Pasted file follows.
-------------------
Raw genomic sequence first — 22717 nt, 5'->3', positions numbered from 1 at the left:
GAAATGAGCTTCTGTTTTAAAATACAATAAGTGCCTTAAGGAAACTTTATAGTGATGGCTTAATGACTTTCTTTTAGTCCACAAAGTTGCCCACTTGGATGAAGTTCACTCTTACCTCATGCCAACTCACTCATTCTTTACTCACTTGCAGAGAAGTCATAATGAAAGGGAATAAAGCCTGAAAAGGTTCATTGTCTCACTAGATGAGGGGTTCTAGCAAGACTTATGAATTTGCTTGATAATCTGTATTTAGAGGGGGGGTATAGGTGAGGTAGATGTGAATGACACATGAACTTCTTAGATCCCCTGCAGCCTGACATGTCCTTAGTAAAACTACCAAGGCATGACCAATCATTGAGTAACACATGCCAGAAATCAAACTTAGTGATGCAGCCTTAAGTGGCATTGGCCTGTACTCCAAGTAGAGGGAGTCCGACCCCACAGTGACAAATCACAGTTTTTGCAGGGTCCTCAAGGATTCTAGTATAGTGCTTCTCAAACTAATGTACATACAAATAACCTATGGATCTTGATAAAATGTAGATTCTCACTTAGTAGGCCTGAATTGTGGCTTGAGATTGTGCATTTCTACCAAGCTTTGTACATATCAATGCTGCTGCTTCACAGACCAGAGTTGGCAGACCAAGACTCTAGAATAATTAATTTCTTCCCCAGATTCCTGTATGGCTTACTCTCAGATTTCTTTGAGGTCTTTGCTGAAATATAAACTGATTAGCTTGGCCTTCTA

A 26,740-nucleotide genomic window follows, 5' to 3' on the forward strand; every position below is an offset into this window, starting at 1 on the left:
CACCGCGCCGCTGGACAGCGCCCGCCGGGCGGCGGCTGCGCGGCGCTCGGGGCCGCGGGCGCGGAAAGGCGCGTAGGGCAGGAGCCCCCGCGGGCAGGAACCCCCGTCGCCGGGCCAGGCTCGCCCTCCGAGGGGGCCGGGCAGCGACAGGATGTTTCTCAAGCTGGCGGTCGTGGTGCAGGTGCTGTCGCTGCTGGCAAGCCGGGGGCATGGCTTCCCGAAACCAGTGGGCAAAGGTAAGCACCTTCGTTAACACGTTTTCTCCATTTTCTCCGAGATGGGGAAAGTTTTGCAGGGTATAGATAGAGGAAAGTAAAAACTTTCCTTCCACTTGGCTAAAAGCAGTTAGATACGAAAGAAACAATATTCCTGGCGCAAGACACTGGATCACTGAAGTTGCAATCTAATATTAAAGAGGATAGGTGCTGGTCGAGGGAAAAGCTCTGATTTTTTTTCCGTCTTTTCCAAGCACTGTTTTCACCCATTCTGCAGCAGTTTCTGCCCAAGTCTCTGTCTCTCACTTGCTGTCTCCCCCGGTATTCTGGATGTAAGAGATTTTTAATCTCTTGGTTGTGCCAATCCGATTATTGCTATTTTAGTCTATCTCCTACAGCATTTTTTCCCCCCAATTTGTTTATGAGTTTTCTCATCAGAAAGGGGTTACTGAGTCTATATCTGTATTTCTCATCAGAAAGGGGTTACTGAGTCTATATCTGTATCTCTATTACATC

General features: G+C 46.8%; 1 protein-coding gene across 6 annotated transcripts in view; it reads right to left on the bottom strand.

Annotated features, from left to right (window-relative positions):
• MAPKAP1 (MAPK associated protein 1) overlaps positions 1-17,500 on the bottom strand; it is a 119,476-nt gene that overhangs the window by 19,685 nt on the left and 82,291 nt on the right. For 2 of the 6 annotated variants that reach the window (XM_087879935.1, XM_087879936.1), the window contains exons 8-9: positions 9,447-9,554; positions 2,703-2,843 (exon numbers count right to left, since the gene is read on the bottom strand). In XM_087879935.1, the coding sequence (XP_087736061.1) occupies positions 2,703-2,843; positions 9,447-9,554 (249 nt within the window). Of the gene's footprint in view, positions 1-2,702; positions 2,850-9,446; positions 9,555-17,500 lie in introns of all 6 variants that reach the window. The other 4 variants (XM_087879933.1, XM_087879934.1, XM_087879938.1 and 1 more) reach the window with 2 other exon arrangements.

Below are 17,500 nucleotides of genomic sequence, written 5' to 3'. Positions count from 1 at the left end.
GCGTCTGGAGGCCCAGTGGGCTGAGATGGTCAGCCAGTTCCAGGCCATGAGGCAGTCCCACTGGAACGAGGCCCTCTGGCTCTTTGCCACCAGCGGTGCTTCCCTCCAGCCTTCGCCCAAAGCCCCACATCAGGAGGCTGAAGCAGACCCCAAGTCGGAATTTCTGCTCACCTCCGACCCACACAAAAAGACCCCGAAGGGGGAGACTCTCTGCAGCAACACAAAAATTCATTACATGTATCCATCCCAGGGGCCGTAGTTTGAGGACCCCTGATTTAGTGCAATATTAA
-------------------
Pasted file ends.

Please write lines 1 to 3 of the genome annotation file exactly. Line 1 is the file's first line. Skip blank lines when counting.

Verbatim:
Raw genomic sequence first — 22717 nt, 5'->3', positions numbered from 1 at the left:
GAAATGAGCTTCTGTTTTAAAATACAATAAGTGCCTTAAGGAAACTTTATAGTGATGGCTTAATGACTTTCTTTTAGTCCACAAAGTTGCCCACTTGGATGAAGTTCACTCTTACCTCATGCCAACTCACTCATTCTTTACTCACTTGCAGAGAAGTCATAATGAAAGGGAATAAAGCCTGAAAAGGTTCATTGTCTCACTAGATGAGGGGTTCTAGCAAGACTTATGAATTTGCTTGATAATCTGTATTTAGAGGGGGGGTATAGGTGAGGTAGATGTGAATGACACATGAACTTCTTAGATCCCCTGCAGCCTGACATGTCCTTAGTAAAACTACCAAGGCATGACCAATCATTGAGTAACACATGCCAGAAATCAAACTTAGTGATGCAGCCTTAAGTGGCATTGGCCTGTACTCCAAGTAGAGGGAGTCCGACCCCACAGTGACAAATCACAGTTTTTGCAGGGTCCTCAAGGATTCTAGTATAGTGCTTCTCAAACTAATGTACATACAAATAACCTATGGATCTTGATAAAATGTAGATTCTCACTTAGTAGGCCTGAATTGTGGCTTGAGATTGTGCATTTCTACCAAGCTTTGTACATATCAATGCTGCTGCTTCACAGACCAGAGTTGGCAGACCAAGACTCTAGAATAATTAATTTCTTCCCCAGATTCCTGTATGGCTTACTCTCAGATTTCTTTGAGGTCTTTGCTGAAATATAAACTGATTAGCTTGGCCTTCTA

A 26,740-nucleotide genomic window follows, 5' to 3' on the forward strand; every position below is an offset into this window, starting at 1 on the left: